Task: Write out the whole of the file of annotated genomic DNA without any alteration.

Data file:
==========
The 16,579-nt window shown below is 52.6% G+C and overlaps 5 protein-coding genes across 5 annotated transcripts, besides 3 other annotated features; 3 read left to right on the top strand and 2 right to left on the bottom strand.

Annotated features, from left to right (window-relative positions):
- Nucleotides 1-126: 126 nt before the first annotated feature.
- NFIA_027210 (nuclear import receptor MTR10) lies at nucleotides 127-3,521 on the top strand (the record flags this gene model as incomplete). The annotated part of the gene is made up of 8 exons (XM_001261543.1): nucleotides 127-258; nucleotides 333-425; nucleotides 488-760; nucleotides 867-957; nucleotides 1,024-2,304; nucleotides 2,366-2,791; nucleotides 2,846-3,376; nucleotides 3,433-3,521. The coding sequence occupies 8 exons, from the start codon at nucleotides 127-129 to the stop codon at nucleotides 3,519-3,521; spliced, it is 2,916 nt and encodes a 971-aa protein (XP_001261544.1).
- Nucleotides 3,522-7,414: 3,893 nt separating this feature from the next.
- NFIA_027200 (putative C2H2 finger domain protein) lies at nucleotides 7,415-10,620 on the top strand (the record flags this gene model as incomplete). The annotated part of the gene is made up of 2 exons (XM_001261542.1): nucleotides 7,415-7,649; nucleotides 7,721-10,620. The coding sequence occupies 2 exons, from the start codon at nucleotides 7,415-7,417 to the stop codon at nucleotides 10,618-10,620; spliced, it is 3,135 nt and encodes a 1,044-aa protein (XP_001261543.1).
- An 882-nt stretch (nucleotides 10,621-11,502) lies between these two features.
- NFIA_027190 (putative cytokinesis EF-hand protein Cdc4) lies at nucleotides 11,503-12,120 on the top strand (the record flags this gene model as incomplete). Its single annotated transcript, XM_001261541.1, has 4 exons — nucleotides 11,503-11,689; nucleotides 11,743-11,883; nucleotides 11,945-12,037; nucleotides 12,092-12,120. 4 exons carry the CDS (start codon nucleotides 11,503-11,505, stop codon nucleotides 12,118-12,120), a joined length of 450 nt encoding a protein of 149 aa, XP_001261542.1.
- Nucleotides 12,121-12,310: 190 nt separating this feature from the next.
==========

The 16,579-nt window shown below is 52.6% G+C and overlaps 5 protein-coding genes across 5 annotated transcripts, besides 3 other annotated features; 3 read left to right on the top strand and 2 right to left on the bottom strand.

Annotated features, from left to right (window-relative positions):
- Nucleotides 1-126: 126 nt before the first annotated feature.
- NFIA_027210 (nuclear import receptor MTR10) lies at nucleotides 127-3,521 on the top strand (the record flags this gene model as incomplete). The annotated part of the gene is made up of 8 exons (XM_001261543.1): nucleotides 127-258; nucleotides 333-425; nucleotides 488-760; nucleotides 867-957; nucleotides 1,024-2,304; nucleotides 2,366-2,791; nucleotides 2,846-3,376; nucleotides 3,433-3,521. The coding sequence occupies 8 exons, from the start codon at nucleotides 127-129 to the stop codon at nucleotides 3,519-3,521; spliced, it is 2,916 nt and encodes a 971-aa protein (XP_001261544.1).
- Nucleotides 3,522-7,414: 3,893 nt separating this feature from the next.
- NFIA_027200 (putative C2H2 finger domain protein) lies at nucleotides 7,415-10,620 on the top strand (the record flags this gene model as incomplete). The annotated part of the gene is made up of 2 exons (XM_001261542.1): nucleotides 7,415-7,649; nucleotides 7,721-10,620. The coding sequence occupies 2 exons, from the start codon at nucleotides 7,415-7,417 to the stop codon at nucleotides 10,618-10,620; spliced, it is 3,135 nt and encodes a 1,044-aa protein (XP_001261543.1).
- An 882-nt stretch (nucleotides 10,621-11,502) lies between these two features.
- NFIA_027190 (putative cytokinesis EF-hand protein Cdc4) lies at nucleotides 11,503-12,120 on the top strand (the record flags this gene model as incomplete). Its single annotated transcript, XM_001261541.1, has 4 exons — nucleotides 11,503-11,689; nucleotides 11,743-11,883; nucleotides 11,945-12,037; nucleotides 12,092-12,120. 4 exons carry the CDS (start codon nucleotides 11,503-11,505, stop codon nucleotides 12,118-12,120), a joined length of 450 nt encoding a protein of 149 aa, XP_001261542.1.
- Nucleotides 12,121-12,310: 190 nt separating this feature from the next.